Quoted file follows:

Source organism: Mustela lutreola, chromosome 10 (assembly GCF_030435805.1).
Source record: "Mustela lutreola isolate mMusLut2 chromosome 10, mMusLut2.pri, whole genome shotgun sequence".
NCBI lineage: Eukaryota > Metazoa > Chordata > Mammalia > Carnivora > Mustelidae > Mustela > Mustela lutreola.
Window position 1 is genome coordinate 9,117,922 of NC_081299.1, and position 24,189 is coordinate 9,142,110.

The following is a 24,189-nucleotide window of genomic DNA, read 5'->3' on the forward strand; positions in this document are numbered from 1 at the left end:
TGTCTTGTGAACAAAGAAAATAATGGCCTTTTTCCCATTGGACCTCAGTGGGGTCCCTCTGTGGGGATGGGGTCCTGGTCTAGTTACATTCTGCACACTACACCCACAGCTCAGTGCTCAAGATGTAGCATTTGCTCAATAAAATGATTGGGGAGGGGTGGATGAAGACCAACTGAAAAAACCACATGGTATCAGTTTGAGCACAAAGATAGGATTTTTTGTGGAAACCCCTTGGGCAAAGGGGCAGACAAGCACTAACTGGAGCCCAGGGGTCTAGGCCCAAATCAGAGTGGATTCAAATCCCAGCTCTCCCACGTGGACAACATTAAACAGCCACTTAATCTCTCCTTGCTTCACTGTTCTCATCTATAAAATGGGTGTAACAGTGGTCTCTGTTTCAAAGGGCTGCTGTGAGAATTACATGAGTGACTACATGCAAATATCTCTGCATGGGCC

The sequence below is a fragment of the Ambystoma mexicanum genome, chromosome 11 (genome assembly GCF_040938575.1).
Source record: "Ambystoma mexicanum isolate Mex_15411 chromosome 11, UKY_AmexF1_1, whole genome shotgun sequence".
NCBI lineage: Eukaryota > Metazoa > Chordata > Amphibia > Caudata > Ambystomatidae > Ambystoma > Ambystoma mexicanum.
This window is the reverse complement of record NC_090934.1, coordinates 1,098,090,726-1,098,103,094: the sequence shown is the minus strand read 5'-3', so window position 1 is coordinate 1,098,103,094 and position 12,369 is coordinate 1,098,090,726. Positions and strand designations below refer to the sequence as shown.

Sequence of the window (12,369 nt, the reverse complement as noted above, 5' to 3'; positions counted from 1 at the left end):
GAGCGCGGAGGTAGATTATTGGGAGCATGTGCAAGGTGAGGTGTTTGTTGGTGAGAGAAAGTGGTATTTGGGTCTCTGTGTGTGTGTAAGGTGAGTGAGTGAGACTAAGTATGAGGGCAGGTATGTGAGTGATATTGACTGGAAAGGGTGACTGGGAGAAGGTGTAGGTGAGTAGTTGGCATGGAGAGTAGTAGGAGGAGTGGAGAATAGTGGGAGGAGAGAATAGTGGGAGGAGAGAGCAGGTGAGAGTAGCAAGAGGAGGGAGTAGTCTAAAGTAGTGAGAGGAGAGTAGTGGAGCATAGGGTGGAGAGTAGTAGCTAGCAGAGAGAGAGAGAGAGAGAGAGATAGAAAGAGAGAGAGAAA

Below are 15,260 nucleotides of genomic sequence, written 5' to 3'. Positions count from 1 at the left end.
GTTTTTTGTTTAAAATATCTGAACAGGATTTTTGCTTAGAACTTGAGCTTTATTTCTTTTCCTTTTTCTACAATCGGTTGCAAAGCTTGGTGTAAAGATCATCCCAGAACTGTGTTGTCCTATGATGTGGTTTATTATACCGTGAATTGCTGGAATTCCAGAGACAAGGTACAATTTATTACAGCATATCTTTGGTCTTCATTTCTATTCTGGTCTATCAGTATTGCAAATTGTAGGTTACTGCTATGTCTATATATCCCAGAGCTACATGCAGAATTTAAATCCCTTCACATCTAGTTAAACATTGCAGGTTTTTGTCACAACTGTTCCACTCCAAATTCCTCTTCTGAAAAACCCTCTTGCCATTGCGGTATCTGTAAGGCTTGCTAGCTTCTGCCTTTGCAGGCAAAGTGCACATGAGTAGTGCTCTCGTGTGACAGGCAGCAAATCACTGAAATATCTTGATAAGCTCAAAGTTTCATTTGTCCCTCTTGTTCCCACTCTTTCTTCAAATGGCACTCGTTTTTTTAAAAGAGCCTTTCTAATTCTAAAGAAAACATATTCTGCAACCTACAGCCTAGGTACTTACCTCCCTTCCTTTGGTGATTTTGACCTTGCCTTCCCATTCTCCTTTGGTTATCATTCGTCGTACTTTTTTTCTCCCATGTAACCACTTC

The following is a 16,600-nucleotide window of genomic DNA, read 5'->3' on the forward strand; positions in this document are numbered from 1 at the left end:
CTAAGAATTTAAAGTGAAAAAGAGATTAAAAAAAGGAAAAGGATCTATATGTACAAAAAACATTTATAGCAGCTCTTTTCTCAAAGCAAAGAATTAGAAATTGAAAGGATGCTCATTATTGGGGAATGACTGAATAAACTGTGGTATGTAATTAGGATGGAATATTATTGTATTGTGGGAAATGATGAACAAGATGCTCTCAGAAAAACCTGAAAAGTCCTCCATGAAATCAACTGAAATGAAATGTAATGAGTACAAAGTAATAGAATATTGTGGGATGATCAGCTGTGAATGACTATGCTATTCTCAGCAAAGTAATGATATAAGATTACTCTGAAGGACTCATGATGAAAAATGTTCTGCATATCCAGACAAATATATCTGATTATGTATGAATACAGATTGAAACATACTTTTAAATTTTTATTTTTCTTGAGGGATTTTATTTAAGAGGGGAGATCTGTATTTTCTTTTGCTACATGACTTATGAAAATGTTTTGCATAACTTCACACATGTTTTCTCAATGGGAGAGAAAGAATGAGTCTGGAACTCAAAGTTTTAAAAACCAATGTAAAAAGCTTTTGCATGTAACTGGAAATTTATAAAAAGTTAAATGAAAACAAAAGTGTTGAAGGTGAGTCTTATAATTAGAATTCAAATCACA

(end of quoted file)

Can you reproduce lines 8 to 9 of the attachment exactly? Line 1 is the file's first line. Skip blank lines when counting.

Source record: "Ambystoma mexicanum isolate Mex_15411 chromosome 11, UKY_AmexF1_1, whole genome shotgun sequence".
NCBI lineage: Eukaryota > Metazoa > Chordata > Amphibia > Caudata > Ambystomatidae > Ambystoma > Ambystoma mexicanum.